Spano was recognized with the Seaver/National Endowment for the Arts Conductors Award in 1994. [11] [25] He has also received honorary degrees from Bowling Green State University and the Curtis Institute of Music, and his recordings have won several Grammy Awards (see below). He was awarded the Ditson Conductor's Award in 2008. Musical America named Spano as its Conductor of the Year in 2008.

Selected discography

All recordings feature Spano conducting the Atlanta Symphony Orchestra and its Chorus lead by Norman Mackenzie (as appropriate). Additional featured soloists are noted.

Product page / Audio samples. Retrieved 2007-03-25
Awards: Grammy Awards for Best Classical Album, Best Choral Performance, and Best Engineered Album, 2003.
Product page / Audio samples. Retrieved 25 March 2007
Product page / Audio samples. Retrieved 25 March 2007
Product page / Audio samples. Retrieved 25 March 2007
Awards: Grammy Award for Best Choral Performance, 2005.
Product page / Audio samples. Retrieved 25 March 2007
Awards: Gramophone Magazine "Editor's Choice" (December 2005).
Product page / Audio samples. Retrieved 25 March 2007
Product page / Audio samples. Retrieved 25 March 2007
Awards: Grammy Awards for Best Opera Recording, Best Classical Contemporary Composition, 2006.
Product page / Audio samples. Retrieved 25 March 2007

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  1. 1 2 Davidson, Justin. "CLASSICAL MUSIC: Looking for Magic: Mixing visuals and language into a performance is just part of conductor Robert Spano's pursuit of orchestral risk" (Fanfare); Newsday (Long Island, NY) – 7 October 2001, p. D21. ProQuest   83361614. Retrieved 23 March 2007
  2. 1 2 3 Tommasini, Anthony. "Critic's Notebook: A Winning Formula for Players and Listeners"; The New York Times – 9 February 2000, p. E5. ProQuest   49310007. Retrieved 23 March 2007
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  7. 1 2 "Robert Spano Appointed Music Director of Fort Worth Symphony Orchestra" (PDF) (Press release). Fort Worth Symphony Orchestra. 9 February 2021. Retrieved 10 February 2021.
  8. Wakin, Daniel J. (12 March 2011). "Robert Spano Named New Aspen Music Festival Music Director". The New York Times.
  9. 1 2 3 4 Brock, Wendell. "New era for the ASO: Appointment of magnetic, media savvy conductor Robert Spano as director praised; Donald Runnicles to share podium"; The Atlanta Journal-Constitution – 9 February 2000, p. B1. ProQuest   49308409. Retrieved 23 March 2007
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  11. 1 2 3 Slonimsky, Nicolas, rev. Laura Kuhn. (2001): Baker’s Biographical Dictionary of Musicians – Centennial Edition, Vol. 5, p. 3415. New York: G. Schirmer. ISBN   0-02-865525-7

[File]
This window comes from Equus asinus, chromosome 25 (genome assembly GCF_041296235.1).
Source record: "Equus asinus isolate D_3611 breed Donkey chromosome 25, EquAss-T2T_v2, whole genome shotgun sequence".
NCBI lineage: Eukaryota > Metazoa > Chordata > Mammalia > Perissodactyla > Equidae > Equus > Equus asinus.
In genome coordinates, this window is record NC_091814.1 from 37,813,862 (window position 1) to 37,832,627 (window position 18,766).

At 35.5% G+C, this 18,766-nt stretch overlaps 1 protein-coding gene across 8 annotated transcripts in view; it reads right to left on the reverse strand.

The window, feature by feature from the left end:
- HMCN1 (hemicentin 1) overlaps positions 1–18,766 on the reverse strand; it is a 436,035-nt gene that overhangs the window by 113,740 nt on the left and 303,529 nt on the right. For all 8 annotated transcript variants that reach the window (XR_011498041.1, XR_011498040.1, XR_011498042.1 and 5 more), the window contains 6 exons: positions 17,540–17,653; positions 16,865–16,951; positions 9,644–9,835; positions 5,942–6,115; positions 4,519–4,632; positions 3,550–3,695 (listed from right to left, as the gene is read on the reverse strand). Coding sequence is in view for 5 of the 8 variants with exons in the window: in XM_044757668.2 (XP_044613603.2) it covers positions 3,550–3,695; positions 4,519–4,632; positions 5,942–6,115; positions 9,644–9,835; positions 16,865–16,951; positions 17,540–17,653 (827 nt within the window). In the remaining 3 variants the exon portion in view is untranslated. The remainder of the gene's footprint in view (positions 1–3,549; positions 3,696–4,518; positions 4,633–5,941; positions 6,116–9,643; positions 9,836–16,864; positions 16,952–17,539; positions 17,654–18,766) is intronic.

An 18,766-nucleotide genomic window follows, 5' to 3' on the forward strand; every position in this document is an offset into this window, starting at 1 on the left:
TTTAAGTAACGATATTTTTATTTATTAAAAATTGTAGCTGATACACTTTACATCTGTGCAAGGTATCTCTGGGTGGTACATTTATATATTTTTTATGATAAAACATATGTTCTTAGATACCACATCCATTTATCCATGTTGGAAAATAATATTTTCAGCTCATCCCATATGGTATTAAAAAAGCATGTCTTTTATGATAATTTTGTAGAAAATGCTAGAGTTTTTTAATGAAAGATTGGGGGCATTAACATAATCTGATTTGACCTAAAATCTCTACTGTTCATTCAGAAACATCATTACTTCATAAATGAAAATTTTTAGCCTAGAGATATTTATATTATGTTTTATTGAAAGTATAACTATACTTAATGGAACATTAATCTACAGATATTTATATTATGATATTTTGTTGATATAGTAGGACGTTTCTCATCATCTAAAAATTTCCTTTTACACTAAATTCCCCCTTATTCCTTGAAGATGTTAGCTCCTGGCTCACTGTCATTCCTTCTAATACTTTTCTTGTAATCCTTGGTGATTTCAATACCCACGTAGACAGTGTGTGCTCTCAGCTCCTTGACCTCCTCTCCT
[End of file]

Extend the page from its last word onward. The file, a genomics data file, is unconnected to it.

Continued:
12. 1 2 3 Robert Spano: Professor of Conducting (Oberlin Conservatory). Via Retrieved 24 March 2007
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  14. 1 2 Blumenthal, Ralph. "Spano Reduces His Role With Brooklyn Philharmonic"; The New York Times – 27 November 2002, p. E16. ProQuest   246400901. Retrieved 23 March 2007
  15. Kozinn, Allan. "High Notes and Red Ink"; The New York Times – 6 December 1998, p. 14-1. ProQuest   36529269. Retrieved 27 March 2007
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  20. Bo Emerson (23 January 2018). "Robert Spano to leave ASO music director post in 2021". Atlanta Journal-Constitution. Retrieved 10 February 2021.
  21. The name refers to the orchestra's advocacy itself, as only Higdon comes from Atlanta, and none of the composers of the "School" are based there.
  22. 1 2 Ruhe, Pierre: "'There's Something Bottomless About It' – Robert Spano on Conducting Wagner's Ring Archived 6 May 2007 at the Wayback Machine " (Interview); The Atlanta Journal-Constitution – 15 September 2005. Via Retrieved 24 March 2007
  23. Anthony Tommasini (21 October 2018). "Review: Marnie Stays in the Shadows in Nico Muhly's Opera". New York Times. Retrieved 10 February 2021.
  24. "Robert Spano Named Principal Guest Conductor of Fort Worth Symphony Orchestra" (Press release). Fort Worth Symphony Orchestra. 15 March 2019. Retrieved 10 February 2021.
  25. Kozinn, Allan. "MUSIC REVIEW; Better Late Than Later, a Philharmonic Debut". The New York Times. 24 May 2003. Retrieved 23 March 2007



Cultural offices
Preceded by Music Director, Brooklyn Philharmonic
Succeeded by
Preceded by Music Director, Atlanta Symphony Orchestra
Succeeded by
Preceded by Music Director, Fort Worth Symphony Orchestra
Succeeded by